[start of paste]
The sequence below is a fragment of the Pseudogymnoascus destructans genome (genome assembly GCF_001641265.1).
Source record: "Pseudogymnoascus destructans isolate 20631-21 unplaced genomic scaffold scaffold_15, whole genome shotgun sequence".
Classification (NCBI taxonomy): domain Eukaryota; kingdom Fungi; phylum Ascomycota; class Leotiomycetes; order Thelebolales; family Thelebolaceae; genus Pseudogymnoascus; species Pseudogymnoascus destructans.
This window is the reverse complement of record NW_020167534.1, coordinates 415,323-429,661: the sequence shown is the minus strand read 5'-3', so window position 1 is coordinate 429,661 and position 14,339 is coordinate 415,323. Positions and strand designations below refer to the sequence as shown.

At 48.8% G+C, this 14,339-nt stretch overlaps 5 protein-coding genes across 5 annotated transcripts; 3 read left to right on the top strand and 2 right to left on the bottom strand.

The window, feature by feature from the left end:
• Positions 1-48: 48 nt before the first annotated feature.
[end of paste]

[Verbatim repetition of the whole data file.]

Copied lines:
The sequence below is a fragment of the Pseudogymnoascus destructans genome (genome assembly GCF_001641265.1).
Source record: "Pseudogymnoascus destructans isolate 20631-21 unplaced genomic scaffold scaffold_15, whole genome shotgun sequence".
Classification (NCBI taxonomy): domain Eukaryota; kingdom Fungi; phylum Ascomycota; class Leotiomycetes; order Thelebolales; family Thelebolaceae; genus Pseudogymnoascus; species Pseudogymnoascus destructans.
This window is the reverse complement of record NW_020167534.1, coordinates 415,323-429,661: the sequence shown is the minus strand read 5'-3', so window position 1 is coordinate 429,661 and position 14,339 is coordinate 415,323. Positions and strand designations below refer to the sequence as shown.

At 48.8% G+C, this 14,339-nt stretch overlaps 5 protein-coding genes across 5 annotated transcripts; 3 read left to right on the top strand and 2 right to left on the bottom strand.

The window, feature by feature from the left end:
• Positions 1-48: 48 nt before the first annotated feature.